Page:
In the late 1800s a German high school mathematics instructor named Wilhelm Von Osten had the idea that intelligence, character and personality were based on the shape of a person’s head. So, to test his wacky theory he decided to teach a cat, a bear and a horse, maths.
Hans, an Arab stallion, showed real promise in the classroom and with some extra tuition, when Osten would write a number on the blackboard Hans was able to tap out the correct number with his hoof. He could count all the way up to ten, which by today’s maths standards really is something.
Unfortunately, Osten’s theory was eventually discredited when they discovered Hans the horse was just reacting to his master tapping on the board.
Eight-year-old African grey parrot, N’kisi hit the news headlines a few years ago for being able to use words in context and verbs with past, present and future tenses. N’kisi is also able to use other words to phrase a sentence when he can’t quite think of the right one – he will say things like ‘pretty smell medicine’ to describe aromatherapy oils used by his owner and is also reported to have a great sense of humour.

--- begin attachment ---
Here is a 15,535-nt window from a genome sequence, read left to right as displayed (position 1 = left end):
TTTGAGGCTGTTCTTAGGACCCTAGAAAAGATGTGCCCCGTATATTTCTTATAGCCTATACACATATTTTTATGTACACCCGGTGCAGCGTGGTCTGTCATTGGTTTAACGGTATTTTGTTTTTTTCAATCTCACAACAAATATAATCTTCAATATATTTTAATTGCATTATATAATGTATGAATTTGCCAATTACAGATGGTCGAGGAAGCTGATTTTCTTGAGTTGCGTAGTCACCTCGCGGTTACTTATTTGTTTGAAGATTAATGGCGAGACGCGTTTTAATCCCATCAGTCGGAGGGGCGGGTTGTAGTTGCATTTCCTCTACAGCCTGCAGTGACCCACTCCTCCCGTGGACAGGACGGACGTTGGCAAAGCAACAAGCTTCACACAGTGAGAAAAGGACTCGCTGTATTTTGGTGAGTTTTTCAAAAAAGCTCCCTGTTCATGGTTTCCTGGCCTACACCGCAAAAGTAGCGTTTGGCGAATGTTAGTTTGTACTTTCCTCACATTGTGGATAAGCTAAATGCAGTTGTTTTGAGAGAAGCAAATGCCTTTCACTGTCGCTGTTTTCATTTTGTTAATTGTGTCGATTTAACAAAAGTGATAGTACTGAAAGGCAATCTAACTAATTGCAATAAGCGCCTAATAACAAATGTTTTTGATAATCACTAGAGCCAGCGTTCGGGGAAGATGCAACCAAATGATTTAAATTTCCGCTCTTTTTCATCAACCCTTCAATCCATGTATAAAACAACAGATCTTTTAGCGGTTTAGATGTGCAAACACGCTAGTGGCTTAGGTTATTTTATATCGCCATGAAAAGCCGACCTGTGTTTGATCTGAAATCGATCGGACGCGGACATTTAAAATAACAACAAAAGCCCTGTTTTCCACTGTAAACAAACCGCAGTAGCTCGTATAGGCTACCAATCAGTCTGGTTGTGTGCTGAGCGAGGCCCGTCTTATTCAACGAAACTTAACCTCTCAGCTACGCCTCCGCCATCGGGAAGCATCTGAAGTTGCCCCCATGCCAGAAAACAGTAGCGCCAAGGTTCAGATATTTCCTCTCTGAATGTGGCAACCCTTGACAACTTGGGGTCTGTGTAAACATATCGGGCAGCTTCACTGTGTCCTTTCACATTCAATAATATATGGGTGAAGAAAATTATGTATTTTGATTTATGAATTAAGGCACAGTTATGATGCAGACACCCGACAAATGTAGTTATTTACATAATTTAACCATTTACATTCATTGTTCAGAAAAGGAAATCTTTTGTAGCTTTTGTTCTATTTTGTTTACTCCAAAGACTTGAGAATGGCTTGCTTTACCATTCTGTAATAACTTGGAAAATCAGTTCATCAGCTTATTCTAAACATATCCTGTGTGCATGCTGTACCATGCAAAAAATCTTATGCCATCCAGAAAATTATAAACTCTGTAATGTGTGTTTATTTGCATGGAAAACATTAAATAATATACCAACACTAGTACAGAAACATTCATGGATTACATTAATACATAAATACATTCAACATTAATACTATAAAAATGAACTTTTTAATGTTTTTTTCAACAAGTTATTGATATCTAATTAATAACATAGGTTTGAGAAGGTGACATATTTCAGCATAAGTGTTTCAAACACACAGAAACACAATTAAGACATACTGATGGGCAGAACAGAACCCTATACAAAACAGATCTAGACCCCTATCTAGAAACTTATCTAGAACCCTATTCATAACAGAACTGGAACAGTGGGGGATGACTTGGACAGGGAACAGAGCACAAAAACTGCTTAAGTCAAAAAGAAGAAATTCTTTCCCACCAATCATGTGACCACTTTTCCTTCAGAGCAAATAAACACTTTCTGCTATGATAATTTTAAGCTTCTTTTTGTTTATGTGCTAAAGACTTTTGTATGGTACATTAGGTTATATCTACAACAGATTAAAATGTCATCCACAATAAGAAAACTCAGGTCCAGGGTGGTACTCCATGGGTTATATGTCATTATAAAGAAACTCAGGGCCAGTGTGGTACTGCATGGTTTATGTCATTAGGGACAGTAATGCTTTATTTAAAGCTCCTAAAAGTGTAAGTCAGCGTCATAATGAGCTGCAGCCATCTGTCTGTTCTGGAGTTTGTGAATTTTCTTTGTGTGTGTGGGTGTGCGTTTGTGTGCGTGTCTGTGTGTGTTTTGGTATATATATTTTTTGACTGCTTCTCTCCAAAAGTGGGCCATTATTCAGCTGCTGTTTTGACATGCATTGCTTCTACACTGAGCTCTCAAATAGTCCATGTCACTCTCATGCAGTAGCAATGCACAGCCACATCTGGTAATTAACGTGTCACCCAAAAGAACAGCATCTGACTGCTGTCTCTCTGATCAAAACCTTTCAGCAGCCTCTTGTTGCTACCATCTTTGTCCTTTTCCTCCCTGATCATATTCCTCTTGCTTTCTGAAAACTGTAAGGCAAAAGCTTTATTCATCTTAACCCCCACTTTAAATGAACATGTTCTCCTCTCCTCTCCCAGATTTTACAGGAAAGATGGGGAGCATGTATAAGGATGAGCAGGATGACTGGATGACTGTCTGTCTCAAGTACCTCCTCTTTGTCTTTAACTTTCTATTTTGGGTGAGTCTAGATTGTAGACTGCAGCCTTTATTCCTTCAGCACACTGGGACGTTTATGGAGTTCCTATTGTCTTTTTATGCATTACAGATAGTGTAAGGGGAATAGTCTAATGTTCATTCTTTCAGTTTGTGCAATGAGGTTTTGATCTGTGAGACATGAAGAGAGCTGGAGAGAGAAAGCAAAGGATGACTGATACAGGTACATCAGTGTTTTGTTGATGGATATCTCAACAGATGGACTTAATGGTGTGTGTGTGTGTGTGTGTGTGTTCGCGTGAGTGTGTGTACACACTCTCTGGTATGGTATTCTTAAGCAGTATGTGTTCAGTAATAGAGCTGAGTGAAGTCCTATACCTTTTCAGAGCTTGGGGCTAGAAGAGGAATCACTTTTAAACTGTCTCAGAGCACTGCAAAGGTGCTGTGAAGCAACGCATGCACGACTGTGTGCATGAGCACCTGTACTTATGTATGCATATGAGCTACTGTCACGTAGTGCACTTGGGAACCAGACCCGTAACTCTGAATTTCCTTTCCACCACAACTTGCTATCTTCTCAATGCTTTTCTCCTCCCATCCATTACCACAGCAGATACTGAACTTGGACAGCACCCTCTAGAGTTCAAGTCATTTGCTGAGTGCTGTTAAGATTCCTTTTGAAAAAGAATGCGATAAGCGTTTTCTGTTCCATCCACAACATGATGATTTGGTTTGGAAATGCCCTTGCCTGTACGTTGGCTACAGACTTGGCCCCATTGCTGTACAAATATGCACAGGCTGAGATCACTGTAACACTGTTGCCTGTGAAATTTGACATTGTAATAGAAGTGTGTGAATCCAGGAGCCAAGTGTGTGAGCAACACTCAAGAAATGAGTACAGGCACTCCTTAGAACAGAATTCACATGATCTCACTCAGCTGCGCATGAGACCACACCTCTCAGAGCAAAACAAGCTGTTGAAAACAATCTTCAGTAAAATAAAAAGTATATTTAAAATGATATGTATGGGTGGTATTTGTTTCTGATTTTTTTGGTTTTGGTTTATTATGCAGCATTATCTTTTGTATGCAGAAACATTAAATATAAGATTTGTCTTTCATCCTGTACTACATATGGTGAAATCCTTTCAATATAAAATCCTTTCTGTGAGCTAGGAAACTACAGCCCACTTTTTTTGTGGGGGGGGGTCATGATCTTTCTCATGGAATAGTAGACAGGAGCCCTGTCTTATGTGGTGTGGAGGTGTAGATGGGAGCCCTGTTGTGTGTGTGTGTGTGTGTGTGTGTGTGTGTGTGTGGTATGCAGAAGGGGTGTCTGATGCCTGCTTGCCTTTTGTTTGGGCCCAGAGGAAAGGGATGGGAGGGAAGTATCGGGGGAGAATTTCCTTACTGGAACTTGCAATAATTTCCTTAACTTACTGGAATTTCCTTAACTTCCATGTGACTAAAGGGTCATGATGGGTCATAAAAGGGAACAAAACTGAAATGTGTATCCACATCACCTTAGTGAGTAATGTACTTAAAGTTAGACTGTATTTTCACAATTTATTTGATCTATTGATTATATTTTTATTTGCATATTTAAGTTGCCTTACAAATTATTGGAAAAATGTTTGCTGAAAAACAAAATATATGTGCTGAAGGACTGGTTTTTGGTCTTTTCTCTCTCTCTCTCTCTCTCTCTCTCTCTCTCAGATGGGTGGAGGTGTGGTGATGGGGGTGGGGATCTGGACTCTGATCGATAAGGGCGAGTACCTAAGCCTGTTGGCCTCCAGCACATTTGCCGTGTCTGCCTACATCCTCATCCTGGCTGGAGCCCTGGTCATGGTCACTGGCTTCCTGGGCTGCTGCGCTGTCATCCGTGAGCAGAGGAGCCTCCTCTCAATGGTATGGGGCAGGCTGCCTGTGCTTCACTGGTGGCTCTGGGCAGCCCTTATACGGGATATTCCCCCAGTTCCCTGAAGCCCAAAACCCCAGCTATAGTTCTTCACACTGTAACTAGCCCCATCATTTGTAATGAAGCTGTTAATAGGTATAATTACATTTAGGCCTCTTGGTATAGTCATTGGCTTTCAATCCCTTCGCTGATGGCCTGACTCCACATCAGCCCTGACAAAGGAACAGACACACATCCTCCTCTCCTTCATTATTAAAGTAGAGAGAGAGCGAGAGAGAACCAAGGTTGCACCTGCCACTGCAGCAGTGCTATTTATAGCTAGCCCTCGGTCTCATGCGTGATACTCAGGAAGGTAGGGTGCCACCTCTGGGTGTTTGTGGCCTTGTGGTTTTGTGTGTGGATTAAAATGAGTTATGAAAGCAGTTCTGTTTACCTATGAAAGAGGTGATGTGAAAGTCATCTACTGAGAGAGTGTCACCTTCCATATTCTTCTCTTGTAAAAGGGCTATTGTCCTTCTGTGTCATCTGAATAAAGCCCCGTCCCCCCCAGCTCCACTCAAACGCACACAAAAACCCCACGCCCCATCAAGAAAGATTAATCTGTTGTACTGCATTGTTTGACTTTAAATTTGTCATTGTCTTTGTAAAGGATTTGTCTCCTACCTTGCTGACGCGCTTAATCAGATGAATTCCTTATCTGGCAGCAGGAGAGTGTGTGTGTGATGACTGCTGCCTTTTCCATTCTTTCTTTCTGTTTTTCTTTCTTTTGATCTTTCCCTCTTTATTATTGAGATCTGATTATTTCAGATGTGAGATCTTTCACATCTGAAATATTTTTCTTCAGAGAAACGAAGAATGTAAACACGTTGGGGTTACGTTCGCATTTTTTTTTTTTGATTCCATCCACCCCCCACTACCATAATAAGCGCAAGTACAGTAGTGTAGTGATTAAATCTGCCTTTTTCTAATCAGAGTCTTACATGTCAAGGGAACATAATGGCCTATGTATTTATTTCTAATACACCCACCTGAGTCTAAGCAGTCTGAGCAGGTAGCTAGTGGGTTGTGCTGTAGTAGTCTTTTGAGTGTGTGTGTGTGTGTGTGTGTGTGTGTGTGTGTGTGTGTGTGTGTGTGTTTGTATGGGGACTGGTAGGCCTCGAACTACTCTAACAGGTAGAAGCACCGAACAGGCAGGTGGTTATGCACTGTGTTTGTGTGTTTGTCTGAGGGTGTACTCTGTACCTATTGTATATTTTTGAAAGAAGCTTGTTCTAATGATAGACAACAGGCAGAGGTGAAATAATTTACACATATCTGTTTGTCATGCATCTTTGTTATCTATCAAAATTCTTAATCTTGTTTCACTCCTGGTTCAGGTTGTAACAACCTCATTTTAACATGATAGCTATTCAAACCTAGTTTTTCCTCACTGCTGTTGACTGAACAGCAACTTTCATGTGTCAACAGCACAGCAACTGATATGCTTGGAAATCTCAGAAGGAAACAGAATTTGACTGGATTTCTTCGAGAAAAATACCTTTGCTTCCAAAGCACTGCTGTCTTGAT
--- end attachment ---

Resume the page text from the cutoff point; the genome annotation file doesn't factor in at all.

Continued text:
Apparently, when another parrot hung upside down from its perch, N’kisi joked, “You gotta put this bird on camera.” And, on meeting revered primatologist Dr Jane Goodall after seeing her pictured with apes, he greeted her with, “Got a chimp?”
That’s, as they Yogi used to say, smarter than the average bear.
Made famous by 1960s sitcom, Mister Ed, this clever talking horse is probably the most famous of all the talking animals. The idea for the show was taken from a short story by Walter R Brooks, Ed Takes the Pledge. The US sitcom ran for an astounding seven years, so is the love of ours for talking animals.